Wednesday, 22 May 2013


Hello! I'm Hannah, 

I'm FYFT's resident intern and this is my first FYFT blog. I became involved with FYFT when they visited my school piloting their lesson plans. After taking part in their amazing resources, I was ridiculously keen to be a part of what FYFT were doing. I begged them to take me under their wing and here I am; hoping to help change the world, one blog at a time (I'm taking baby steps, okay?)

Before I had met FYFT I had taken part in the Holocaust Educational Trust’s Lesson From Auschwitz programme (LFA). The project involves four steps - an orientation seminar (where you hear a testimony from a Holocaust survivor), a day trip to Poland (visiting Oświęcim, Auschwitz I and Auschwitz-Birkenau), a follow up seminar (allowing you to reflect on your trip with other participants and plan the final step of the project) and your 'Next Steps' (you and your partner's plans to pass on what you've learnt from the project onto others). 

During the trip I realised that everyone had a different way of coping with the experience. My own experience was that I shared all my thoughts with a couple of people who I became really good friends with over the course of the project (Beth and Connor, if you're reading this - which you better be because I'll probably have been posting the link to it everywhere - then hi!) and I cried, quite a bit more than I thought I would. I didn't expect to be as affected by the experience as I was.

I never thought passing on what I had learnt would become such an important part of my life. It's difficult to convey just how powerful or emotional those experiences are through the medium of blogging. I learnt a lot about the Holocaust through my experience on the LFA Project, but the most important thing that I learnt is that there are too many of us who haven't learnt from the Holocaust - prejudice and discrimination are still huge problems in our society today, in the forms of religious discrimination, racism, sexism, homophobia (or discrimination against other sexual orientations or gender identities), ableism (regarding both physical and mental disability) discrimination for political beliefs. sound familiar? These were all practices of the Nazis during the Holocaust. These were the foundations on which mass persecution was built on. It has happened before, what is to stop it happening again? That's where the work of FYFT (and other organisations) comes in! It is through educating others about the effects of prejudice and discrimination and recognising that we still have a massive problem with them both that will allow us to ensure we do not repeat history.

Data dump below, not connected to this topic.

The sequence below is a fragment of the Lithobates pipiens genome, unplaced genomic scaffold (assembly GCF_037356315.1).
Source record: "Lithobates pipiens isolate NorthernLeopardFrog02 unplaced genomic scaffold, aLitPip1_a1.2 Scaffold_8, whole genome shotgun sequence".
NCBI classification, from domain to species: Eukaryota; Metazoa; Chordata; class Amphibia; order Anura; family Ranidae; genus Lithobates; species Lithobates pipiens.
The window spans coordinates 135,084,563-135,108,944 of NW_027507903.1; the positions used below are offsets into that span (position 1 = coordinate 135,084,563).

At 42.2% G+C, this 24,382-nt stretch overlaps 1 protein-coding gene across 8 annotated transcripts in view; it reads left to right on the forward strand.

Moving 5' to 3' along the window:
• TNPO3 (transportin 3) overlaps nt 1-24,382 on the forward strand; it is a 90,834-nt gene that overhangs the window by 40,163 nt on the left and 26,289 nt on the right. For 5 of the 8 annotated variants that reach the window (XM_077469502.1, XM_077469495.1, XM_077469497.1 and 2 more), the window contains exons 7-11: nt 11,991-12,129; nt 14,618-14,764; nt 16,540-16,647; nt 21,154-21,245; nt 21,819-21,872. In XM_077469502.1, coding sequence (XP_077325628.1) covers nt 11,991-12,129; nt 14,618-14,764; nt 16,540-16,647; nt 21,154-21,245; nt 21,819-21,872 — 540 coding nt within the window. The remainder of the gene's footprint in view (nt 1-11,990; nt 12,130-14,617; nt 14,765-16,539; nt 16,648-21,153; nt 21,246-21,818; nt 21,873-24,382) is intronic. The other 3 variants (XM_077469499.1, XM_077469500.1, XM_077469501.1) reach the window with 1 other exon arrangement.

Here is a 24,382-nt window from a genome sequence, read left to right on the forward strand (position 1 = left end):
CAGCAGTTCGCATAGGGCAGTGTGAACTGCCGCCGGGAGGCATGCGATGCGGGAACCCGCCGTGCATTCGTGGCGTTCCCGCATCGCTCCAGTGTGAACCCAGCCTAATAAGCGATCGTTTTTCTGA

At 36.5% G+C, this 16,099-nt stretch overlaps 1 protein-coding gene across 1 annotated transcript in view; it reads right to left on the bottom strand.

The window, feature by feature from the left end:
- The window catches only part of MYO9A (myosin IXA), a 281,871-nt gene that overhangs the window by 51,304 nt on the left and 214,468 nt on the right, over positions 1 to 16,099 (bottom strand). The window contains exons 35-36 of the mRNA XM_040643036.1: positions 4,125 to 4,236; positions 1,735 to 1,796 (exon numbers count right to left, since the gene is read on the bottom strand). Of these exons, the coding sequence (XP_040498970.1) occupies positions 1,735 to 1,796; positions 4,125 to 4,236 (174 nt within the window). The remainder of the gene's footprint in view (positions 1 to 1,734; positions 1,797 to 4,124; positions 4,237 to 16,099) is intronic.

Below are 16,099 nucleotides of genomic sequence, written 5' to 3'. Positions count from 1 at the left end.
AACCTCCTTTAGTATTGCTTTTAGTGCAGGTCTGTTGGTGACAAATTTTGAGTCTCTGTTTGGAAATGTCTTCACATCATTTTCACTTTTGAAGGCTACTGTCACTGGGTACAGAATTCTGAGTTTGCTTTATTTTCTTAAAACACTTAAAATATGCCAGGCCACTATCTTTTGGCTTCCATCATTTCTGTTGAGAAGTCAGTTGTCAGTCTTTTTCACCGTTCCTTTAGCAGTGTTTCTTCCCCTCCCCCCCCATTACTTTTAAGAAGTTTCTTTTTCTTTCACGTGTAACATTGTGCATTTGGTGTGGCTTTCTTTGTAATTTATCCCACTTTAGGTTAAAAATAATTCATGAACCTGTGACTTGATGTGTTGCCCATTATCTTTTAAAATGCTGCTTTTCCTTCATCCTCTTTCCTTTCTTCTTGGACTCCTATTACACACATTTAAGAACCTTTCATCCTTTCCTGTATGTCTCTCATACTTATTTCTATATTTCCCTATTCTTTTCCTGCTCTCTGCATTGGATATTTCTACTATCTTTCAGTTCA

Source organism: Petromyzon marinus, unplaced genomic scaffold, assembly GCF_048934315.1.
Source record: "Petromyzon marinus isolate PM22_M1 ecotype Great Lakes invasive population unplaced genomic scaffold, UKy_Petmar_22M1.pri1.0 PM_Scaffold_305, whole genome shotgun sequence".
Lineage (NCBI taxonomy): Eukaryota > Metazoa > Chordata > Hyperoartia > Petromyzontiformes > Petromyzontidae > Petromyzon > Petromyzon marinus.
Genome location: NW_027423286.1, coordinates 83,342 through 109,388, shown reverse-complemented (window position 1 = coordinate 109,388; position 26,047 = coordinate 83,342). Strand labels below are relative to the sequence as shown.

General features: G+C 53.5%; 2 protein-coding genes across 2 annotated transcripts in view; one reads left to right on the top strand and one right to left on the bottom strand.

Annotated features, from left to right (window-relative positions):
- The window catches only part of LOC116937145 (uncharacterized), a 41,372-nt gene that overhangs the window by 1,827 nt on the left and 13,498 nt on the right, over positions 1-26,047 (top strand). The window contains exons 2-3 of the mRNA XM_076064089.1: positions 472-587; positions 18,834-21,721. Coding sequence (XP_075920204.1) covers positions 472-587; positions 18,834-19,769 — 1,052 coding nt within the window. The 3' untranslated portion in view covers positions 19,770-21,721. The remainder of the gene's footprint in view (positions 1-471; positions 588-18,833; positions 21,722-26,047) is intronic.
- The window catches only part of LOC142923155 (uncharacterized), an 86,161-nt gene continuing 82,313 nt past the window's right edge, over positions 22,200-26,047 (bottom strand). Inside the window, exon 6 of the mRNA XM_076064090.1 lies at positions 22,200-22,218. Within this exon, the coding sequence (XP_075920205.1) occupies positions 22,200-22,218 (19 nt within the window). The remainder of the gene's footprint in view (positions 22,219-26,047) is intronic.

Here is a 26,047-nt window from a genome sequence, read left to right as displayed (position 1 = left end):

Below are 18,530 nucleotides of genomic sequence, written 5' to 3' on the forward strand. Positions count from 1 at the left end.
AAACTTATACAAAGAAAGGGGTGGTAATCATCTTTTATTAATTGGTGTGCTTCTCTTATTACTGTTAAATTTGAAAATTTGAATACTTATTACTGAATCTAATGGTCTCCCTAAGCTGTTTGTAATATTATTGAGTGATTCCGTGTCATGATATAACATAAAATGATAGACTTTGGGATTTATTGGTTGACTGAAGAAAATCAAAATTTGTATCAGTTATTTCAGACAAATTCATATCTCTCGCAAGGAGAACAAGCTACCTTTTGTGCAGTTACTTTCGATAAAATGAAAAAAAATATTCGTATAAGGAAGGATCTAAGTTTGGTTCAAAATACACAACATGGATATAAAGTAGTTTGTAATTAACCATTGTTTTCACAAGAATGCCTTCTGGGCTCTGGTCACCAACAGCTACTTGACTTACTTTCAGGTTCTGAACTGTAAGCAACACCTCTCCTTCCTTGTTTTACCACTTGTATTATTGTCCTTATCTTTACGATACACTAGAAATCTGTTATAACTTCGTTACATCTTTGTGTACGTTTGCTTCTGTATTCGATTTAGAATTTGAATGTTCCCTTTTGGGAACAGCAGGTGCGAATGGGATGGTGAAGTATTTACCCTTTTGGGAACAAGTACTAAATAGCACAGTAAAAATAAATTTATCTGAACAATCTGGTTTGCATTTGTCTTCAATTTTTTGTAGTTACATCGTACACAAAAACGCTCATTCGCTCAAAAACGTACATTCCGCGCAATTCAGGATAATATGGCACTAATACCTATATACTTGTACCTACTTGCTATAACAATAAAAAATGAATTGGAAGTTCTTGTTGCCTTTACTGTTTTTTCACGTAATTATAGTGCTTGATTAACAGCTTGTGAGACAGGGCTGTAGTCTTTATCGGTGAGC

But like I said, baby steps - there are small measures we can all take in the fight against prejudice and bigotry, from challenging oppressive language in everyday situations to sharing interesting stories that highlight our society's problem with discrimination. I can't wait to work with FYFT and help make a positive difference to the world!

"How wonderful it is that nobody need wait a single moment before starting to improve the world." - Anne Frank

She's right, y'know.


Me with Ben, Janine and Grant of FYFT.

Having a chat with Janine and Grant at HET's drink reception at Scottish Parliament.

No comments:

Post a Comment